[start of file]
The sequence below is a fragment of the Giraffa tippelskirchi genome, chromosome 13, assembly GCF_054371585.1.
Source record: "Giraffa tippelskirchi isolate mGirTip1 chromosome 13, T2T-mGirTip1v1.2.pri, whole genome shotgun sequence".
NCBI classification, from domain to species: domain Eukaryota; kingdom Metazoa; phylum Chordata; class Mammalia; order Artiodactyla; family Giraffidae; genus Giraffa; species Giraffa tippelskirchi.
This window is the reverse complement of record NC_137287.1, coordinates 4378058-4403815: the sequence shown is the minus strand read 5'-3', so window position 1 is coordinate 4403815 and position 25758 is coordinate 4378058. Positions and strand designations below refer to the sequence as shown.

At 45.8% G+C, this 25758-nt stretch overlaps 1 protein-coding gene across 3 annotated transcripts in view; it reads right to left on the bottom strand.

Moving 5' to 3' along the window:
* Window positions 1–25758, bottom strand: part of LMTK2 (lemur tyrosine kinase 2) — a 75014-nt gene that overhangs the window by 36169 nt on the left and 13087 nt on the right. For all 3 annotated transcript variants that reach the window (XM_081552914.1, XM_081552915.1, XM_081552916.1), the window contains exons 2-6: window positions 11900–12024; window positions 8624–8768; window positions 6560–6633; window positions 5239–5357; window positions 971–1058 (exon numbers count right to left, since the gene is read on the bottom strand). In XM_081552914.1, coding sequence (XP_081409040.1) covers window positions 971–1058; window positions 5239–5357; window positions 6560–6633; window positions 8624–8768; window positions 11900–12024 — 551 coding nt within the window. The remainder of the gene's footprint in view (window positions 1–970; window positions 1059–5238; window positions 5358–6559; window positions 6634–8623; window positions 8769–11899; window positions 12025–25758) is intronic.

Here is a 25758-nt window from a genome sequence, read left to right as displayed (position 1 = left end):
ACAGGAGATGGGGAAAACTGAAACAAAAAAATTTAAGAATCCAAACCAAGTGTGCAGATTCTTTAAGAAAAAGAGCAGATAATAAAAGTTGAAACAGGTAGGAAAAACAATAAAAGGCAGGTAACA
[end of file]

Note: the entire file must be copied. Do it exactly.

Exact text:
The sequence below is a fragment of the Giraffa tippelskirchi genome, chromosome 13, assembly GCF_054371585.1.
Source record: "Giraffa tippelskirchi isolate mGirTip1 chromosome 13, T2T-mGirTip1v1.2.pri, whole genome shotgun sequence".
NCBI classification, from domain to species: domain Eukaryota; kingdom Metazoa; phylum Chordata; class Mammalia; order Artiodactyla; family Giraffidae; genus Giraffa; species Giraffa tippelskirchi.
This window is the reverse complement of record NC_137287.1, coordinates 4378058-4403815: the sequence shown is the minus strand read 5'-3', so window position 1 is coordinate 4403815 and position 25758 is coordinate 4378058. Positions and strand designations below refer to the sequence as shown.

At 45.8% G+C, this 25758-nt stretch overlaps 1 protein-coding gene across 3 annotated transcripts in view; it reads right to left on the bottom strand.

Moving 5' to 3' along the window:
* Window positions 1–25758, bottom strand: part of LMTK2 (lemur tyrosine kinase 2) — a 75014-nt gene that overhangs the window by 36169 nt on the left and 13087 nt on the right. For all 3 annotated transcript variants that reach the window (XM_081552914.1, XM_081552915.1, XM_081552916.1), the window contains exons 2-6: window positions 11900–12024; window positions 8624–8768; window positions 6560–6633; window positions 5239–5357; window positions 971–1058 (exon numbers count right to left, since the gene is read on the bottom strand). In XM_081552914.1, coding sequence (XP_081409040.1) covers window positions 971–1058; window positions 5239–5357; window positions 6560–6633; window positions 8624–8768; window positions 11900–12024 — 551 coding nt within the window. The remainder of the gene's footprint in view (window positions 1–970; window positions 1059–5238; window positions 5358–6559; window positions 6634–8623; window positions 8769–11899; window positions 12025–25758) is intronic.

Here is a 25758-nt window from a genome sequence, read left to right as displayed (position 1 = left end):
ACAGGAGATGGGGAAAACTGAAACAAAAAAATTTAAGAATCCAAACCAAGTGTGCAGATTCTTTAAGAAAAAGAGCAGATAATAAAAGTTGAAACAGGTAGGAAAAACAATAAAAGGCAGGTAACA